What is risk profile for investing purpose?

9 months ago

Risk profile/appetite

banner for risk profile risk tolerance & risk appetite article

When you are planning your investments, just doing what others are doing is never a good idea. Yes, you can invest in instruments which are generating good returns. But you should know your risk profile before committing to any investment.

Risk profile or risk appetite is a combination of willingness and ability of risk that an investor can withstand when he decides to invest in any asset.It is not a fixed number. The main categories are: Risk averse, Medium risk and Aggressive risk.

Each investment carries a risk on volatility. This risk is reduced by limiting the investment in a single asset and diversifying investments across different asset class.

This is a long post (~1500 words), if you want to read specific part, then here is the quick access list:

Types of Risk Profiles

There are three categories of risk appetite of retail investors:

  1. Rise Averse
  2. Medium Risk 
  3. Aggressive

Categorisation of each investor into these categories are based on factors like: current age, financial goals, responsibilities & earning ability.

For example a young but sole earning member with responsibilities of ailing parents will have less risk taking ability as compared to similar aged couple where both husband and wife are earning.

The other factor is financial goals like higher education, buying home, marriage, kids, kids education  etc. are also considered for defining the risk appetite of an investor.

On top of every other factor, the willingness of the investor is also an important factor about risk ability. If you are by nature, uncomfortable about or have limited knowledge for certain asset class, then it doesn’t make sense to invest in it.

That will make you dependent on other’s opinion about that investment. And being dependent is different from taking advice for investment purposes. This brings us to first category of risk profiles:

Risk Averse

Mostly anyone with age or ability against them fall into this category.

Senior citizens or those in late fifties have limited risk capability, hence they are categorised as risk averse profile.

Similarly, those with career wise limited skill set or responsibilities nearly matching their current income are also categorised as risk averse profile.

In the 2nd group mentioned above, once the earning starts to improve, then the person can move from risk averse to medium risk profile and even further.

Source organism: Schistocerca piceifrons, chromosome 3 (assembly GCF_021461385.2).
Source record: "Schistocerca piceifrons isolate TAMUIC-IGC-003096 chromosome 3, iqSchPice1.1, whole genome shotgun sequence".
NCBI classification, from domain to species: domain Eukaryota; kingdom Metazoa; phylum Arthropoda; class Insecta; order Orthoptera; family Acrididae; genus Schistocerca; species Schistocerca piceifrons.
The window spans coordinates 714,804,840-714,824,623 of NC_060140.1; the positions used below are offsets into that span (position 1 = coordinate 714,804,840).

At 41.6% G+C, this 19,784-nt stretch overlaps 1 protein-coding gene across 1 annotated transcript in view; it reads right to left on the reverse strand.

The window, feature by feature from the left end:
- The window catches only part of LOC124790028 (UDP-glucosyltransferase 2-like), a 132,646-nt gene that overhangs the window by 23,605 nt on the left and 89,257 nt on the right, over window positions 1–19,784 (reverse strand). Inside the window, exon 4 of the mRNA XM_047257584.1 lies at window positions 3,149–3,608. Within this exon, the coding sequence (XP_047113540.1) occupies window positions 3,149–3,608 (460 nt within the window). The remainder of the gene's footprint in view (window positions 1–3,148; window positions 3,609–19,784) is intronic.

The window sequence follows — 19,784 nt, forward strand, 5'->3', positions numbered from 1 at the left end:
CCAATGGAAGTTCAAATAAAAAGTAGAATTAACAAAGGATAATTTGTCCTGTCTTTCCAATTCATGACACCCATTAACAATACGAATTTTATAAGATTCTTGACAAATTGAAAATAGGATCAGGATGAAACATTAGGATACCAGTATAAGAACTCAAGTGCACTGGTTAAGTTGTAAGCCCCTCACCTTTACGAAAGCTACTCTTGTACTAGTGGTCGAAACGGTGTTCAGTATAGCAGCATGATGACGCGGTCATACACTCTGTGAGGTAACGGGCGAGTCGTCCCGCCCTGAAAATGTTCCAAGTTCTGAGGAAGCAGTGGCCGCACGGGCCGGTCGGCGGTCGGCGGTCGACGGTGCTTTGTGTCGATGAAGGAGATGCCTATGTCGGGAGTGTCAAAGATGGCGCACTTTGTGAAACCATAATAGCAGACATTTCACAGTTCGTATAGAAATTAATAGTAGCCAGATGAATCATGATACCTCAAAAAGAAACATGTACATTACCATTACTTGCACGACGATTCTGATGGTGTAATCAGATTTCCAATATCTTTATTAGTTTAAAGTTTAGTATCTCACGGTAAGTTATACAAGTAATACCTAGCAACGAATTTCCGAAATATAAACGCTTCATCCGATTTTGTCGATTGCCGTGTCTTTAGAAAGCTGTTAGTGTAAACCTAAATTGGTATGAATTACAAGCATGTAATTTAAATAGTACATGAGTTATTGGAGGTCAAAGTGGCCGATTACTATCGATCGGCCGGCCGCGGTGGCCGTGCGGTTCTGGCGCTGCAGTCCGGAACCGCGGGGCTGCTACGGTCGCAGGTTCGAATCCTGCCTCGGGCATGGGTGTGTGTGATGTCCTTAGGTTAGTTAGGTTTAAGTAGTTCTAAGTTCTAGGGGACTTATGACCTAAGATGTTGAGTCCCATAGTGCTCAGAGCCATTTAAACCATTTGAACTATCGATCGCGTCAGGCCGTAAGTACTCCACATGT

For such investor, the best investments are debt funds, fixed deposits & Gilt edged securities. 

Medium Risk

Statistically, this is where most of the investors are. Salaried or self-employed in most cases.

Medium risk appetite investors have some money left over and above fulfilling their financial responsibilities. This money can be invested in higher risk options where growth options are also higher.

People who has taken care of their priority investments like insurance, emergency funds, medical insurance (if not provided by employer) & kids education can now think about investing to create wealth in long term.

Thus, the investments they look for is something similar to mid-cap mutual funds, with some  allocation to large cap funds.

With growing income, a small allocation is also made to higher risk investment avenues. Though this doesn’t qualify them to be aggressive risk oriented investors.

Being able to invest in high risk options is not automatic qualification for investing in high risk avenues. Because it also requires a certain mindset. You can read more about high risk investor class in next category.

Aggressive Risk Appetite

As the name suggests, these are aggressive risk takers as investor class. Ideally there should be no financial liability (at least not immediate), age should be in favour & good income to qualify for this category.

Thus to be aggressive investor, you should be both able and willing. Only one part is not sufficient and recommended.

Just being willing, if not supported by your finances, is strongly advised against.